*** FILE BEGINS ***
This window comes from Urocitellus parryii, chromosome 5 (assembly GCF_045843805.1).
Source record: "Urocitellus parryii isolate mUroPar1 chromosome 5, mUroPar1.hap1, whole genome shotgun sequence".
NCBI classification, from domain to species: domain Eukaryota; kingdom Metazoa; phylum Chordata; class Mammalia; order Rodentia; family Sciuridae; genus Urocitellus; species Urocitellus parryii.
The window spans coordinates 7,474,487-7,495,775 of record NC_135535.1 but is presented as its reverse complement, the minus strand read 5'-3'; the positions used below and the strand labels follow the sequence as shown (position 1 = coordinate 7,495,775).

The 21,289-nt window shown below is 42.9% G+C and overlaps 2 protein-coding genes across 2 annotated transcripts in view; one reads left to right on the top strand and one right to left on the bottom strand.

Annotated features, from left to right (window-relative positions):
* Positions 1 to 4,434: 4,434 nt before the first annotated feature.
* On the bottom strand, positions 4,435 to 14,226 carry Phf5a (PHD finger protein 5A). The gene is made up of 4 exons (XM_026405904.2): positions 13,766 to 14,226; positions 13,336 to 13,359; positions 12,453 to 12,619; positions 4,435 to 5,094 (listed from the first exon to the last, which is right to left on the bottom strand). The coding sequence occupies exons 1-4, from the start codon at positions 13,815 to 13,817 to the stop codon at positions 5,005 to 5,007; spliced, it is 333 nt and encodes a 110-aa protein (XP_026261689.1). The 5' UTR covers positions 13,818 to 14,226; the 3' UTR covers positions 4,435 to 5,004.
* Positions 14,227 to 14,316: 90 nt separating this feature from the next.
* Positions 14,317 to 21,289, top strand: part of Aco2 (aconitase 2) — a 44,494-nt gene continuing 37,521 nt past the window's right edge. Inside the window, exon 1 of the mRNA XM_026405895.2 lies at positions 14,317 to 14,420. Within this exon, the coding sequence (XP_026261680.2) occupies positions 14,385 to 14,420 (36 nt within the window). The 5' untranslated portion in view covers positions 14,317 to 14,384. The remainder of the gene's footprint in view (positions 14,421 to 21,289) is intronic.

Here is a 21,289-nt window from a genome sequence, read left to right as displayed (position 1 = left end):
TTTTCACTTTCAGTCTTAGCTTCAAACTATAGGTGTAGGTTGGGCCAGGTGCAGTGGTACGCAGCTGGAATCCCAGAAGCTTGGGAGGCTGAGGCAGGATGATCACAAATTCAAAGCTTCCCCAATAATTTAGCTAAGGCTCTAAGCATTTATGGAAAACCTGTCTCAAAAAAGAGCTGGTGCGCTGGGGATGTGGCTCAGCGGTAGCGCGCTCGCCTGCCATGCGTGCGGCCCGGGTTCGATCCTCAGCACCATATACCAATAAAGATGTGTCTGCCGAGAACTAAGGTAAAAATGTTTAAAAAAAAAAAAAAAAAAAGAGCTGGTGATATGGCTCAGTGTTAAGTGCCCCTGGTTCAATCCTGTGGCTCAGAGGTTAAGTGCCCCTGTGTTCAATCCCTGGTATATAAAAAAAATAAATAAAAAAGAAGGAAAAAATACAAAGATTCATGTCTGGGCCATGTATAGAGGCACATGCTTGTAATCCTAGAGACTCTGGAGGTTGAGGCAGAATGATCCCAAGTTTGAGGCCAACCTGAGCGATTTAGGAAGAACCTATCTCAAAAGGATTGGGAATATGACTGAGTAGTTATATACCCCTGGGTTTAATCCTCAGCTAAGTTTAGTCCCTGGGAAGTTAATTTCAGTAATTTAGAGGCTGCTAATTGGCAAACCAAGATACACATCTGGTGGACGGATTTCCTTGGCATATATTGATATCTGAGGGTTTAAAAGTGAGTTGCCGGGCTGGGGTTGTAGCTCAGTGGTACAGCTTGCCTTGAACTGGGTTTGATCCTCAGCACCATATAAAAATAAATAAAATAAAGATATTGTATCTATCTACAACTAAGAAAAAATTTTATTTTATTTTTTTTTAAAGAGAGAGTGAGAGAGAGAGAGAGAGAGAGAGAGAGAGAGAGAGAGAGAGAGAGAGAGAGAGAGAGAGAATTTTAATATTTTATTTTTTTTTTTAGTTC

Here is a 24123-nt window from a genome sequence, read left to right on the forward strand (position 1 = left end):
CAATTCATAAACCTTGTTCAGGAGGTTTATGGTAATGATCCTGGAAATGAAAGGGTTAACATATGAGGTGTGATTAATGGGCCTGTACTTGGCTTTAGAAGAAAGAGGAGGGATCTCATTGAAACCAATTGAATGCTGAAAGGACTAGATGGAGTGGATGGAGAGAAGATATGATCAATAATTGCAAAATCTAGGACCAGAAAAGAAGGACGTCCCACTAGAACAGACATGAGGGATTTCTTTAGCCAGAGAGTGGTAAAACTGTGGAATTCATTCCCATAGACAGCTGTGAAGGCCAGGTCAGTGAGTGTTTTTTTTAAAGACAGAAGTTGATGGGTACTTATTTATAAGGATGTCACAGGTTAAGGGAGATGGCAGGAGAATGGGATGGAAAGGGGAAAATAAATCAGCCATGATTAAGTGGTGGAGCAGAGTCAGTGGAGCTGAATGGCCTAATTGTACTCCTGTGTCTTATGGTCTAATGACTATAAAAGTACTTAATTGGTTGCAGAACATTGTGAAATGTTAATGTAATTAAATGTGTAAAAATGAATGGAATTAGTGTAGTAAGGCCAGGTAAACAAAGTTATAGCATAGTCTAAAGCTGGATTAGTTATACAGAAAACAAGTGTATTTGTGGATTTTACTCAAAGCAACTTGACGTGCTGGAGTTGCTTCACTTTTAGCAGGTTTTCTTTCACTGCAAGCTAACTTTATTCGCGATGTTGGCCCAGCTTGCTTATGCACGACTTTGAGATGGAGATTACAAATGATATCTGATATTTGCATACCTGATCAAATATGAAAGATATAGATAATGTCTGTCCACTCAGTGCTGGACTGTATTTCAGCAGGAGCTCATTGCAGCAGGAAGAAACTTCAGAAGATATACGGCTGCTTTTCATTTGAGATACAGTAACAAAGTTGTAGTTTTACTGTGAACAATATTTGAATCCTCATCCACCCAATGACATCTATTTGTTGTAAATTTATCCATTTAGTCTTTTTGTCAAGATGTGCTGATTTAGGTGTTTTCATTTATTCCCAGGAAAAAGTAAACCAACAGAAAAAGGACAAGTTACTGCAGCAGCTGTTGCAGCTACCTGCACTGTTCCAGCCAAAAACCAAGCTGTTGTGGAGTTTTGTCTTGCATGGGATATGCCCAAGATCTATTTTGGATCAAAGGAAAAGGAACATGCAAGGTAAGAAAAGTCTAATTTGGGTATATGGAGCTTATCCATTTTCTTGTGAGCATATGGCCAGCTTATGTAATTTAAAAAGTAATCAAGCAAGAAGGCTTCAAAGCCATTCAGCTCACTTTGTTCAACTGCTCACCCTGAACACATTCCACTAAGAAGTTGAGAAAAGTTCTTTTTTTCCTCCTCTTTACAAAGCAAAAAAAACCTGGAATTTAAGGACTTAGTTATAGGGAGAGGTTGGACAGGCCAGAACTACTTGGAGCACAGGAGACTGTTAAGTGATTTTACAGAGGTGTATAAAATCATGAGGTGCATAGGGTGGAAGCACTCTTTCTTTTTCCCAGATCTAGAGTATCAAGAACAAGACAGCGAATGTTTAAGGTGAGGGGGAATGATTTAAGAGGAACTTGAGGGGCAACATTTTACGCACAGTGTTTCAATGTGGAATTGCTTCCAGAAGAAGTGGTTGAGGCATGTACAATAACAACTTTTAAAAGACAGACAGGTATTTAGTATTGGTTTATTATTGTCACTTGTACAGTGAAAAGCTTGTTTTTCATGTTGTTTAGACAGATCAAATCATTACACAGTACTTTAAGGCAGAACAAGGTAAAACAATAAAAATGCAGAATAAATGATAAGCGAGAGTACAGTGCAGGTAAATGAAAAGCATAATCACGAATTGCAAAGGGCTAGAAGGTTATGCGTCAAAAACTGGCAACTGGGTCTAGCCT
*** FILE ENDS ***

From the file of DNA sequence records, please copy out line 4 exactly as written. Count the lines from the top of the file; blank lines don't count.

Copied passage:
The window spans coordinates 7,474,487-7,495,775 of record NC_135535.1 but is presented as its reverse complement, the minus strand read 5'-3'; the positions used below and the strand labels follow the sequence as shown (position 1 = coordinate 7,495,775).